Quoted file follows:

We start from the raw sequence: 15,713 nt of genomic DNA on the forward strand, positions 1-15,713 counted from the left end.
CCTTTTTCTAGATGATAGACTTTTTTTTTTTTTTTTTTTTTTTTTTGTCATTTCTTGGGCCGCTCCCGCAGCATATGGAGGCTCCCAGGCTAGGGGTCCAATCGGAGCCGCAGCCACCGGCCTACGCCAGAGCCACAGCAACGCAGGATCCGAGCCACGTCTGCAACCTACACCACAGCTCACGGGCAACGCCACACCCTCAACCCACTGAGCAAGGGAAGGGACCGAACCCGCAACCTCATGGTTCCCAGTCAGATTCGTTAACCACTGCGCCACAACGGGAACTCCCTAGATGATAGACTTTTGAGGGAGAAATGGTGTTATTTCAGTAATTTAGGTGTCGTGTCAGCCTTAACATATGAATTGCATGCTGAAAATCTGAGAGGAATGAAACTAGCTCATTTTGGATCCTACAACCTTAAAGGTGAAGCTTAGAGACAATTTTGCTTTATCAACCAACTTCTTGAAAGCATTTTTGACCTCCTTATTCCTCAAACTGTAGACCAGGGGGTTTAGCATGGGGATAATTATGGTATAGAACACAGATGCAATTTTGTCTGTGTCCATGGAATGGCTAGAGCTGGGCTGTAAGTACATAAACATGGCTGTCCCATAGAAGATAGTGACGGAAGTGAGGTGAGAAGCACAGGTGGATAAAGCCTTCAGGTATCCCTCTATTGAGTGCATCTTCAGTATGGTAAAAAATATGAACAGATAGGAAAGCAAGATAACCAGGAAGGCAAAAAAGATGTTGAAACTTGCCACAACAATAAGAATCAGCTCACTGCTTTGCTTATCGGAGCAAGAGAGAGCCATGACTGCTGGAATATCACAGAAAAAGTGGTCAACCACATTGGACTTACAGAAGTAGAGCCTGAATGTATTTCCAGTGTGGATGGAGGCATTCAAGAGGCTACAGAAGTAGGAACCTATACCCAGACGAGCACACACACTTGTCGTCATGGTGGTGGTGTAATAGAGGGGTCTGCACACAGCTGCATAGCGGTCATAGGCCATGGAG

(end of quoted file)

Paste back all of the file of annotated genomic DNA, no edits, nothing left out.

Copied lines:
We start from the raw sequence: 15,713 nt of genomic DNA on the forward strand, positions 1-15,713 counted from the left end.
CCTTTTTCTAGATGATAGACTTTTTTTTTTTTTTTTTTTTTTTTTTGTCATTTCTTGGGCCGCTCCCGCAGCATATGGAGGCTCCCAGGCTAGGGGTCCAATCGGAGCCGCAGCCACCGGCCTACGCCAGAGCCACAGCAACGCAGGATCCGAGCCACGTCTGCAACCTACACCACAGCTCACGGGCAACGCCACACCCTCAACCCACTGAGCAAGGGAAGGGACCGAACCCGCAACCTCATGGTTCCCAGTCAGATTCGTTAACCACTGCGCCACAACGGGAACTCCCTAGATGATAGACTTTTGAGGGAGAAATGGTGTTATTTCAGTAATTTAGGTGTCGTGTCAGCCTTAACATATGAATTGCATGCTGAAAATCTGAGAGGAATGAAACTAGCTCATTTTGGATCCTACAACCTTAAAGGTGAAGCTTAGAGACAATTTTGCTTTATCAACCAACTTCTTGAAAGCATTTTTGACCTCCTTATTCCTCAAACTGTAGACCAGGGGGTTTAGCATGGGGATAATTATGGTATAGAACACAGATGCAATTTTGTCTGTGTCCATGGAATGGCTAGAGCTGGGCTGTAAGTACATAAACATGGCTGTCCCATAGAAGATAGTGACGGAAGTGAGGTGAGAAGCACAGGTGGATAAAGCCTTCAGGTATCCCTCTATTGAGTGCATCTTCAGTATGGTAAAAAATATGAACAGATAGGAAAGCAAGATAACCAGGAAGGCAAAAAAGATGTTGAAACTTGCCACAACAATAAGAATCAGCTCACTGCTTTGCTTATCGGAGCAAGAGAGAGCCATGACTGCTGGAATATCACAGAAAAAGTGGTCAACCACATTGGACTTACAGAAGTAGAGCCTGAATGTATTTCCAGTGTGGATGGAGGCATTCAAGAGGCTACAGAAGTAGGAACCTATACCCAGACGAGCACACACACTTGTCGTCATGGTGGTGGTGTAATAGAGGGGTCTGCACACAGCTGCATAGCGGTCATAGGCCATGGAG